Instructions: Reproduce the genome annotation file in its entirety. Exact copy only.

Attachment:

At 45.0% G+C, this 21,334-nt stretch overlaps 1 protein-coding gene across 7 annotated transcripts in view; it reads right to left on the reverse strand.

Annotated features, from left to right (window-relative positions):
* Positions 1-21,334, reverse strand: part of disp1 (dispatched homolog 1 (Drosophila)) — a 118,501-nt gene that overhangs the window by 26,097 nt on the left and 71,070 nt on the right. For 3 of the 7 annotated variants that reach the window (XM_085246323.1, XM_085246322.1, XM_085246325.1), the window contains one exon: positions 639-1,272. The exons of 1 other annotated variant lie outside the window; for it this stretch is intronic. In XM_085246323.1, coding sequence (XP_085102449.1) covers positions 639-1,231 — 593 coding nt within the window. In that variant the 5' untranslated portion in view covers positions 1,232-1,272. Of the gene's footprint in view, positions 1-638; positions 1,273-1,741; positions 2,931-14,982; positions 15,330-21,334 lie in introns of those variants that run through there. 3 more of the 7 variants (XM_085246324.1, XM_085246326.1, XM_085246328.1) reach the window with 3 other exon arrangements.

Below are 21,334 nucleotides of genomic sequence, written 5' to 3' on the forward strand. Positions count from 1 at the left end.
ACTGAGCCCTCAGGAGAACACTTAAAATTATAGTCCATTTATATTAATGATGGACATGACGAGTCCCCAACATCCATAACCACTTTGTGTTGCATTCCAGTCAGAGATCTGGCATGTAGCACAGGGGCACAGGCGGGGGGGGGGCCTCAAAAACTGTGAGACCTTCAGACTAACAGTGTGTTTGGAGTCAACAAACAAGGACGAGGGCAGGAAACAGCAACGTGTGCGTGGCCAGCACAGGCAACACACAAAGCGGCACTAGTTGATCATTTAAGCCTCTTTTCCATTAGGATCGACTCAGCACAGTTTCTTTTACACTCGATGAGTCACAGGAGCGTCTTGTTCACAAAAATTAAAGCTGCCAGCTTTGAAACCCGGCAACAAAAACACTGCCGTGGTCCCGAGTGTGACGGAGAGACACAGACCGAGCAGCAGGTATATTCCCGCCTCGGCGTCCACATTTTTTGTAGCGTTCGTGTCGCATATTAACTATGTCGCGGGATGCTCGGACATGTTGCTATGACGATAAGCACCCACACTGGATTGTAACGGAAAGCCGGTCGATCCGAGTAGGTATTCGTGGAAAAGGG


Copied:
At 45.0% G+C, this 21,334-nt stretch overlaps 1 protein-coding gene across 7 annotated transcripts in view; it reads right to left on the reverse strand.

Annotated features, from left to right (window-relative positions):
* Positions 1-21,334, reverse strand: part of disp1 (dispatched homolog 1 (Drosophila)) — a 118,501-nt gene that overhangs the window by 26,097 nt on the left and 71,070 nt on the right. For 3 of the 7 annotated variants that reach the window (XM_085246323.1, XM_085246322.1, XM_085246325.1), the window contains one exon: positions 639-1,272. The exons of 1 other annotated variant lie outside the window; for it this stretch is intronic. In XM_085246323.1, coding sequence (XP_085102449.1) covers positions 639-1,231 — 593 coding nt within the window. In that variant the 5' untranslated portion in view covers positions 1,232-1,272. Of the gene's footprint in view, positions 1-638; positions 1,273-1,741; positions 2,931-14,982; positions 15,330-21,334 lie in introns of those variants that run through there. 3 more of the 7 variants (XM_085246324.1, XM_085246326.1, XM_085246328.1) reach the window with 3 other exon arrangements.

Below are 21,334 nucleotides of genomic sequence, written 5' to 3' on the forward strand. Positions count from 1 at the left end.
ACTGAGCCCTCAGGAGAACACTTAAAATTATAGTCCATTTATATTAATGATGGACATGACGAGTCCCCAACATCCATAACCACTTTGTGTTGCATTCCAGTCAGAGATCTGGCATGTAGCACAGGGGCACAGGCGGGGGGGGGGCCTCAAAAACTGTGAGACCTTCAGACTAACAGTGTGTTTGGAGTCAACAAACAAGGACGAGGGCAGGAAACAGCAACGTGTGCGTGGCCAGCACAGGCAACACACAAAGCGGCACTAGTTGATCATTTAAGCCTCTTTTCCATTAGGATCGACTCAGCACAGTTTCTTTTACACTCGATGAGTCACAGGAGCGTCTTGTTCACAAAAATTAAAGCTGCCAGCTTTGAAACCCGGCAACAAAAACACTGCCGTGGTCCCGAGTGTGACGGAGAGACACAGACCGAGCAGCAGGTATATTCCCGCCTCGGCGTCCACATTTTTTGTAGCGTTCGTGTCGCATATTAACTATGTCGCGGGATGCTCGGACATGTTGCTATGACGATAAGCACCCACACTGGATTGTAACGGAAAGCCGGTCGATCCGAGTAGGTATTCGTGGAAAAGGG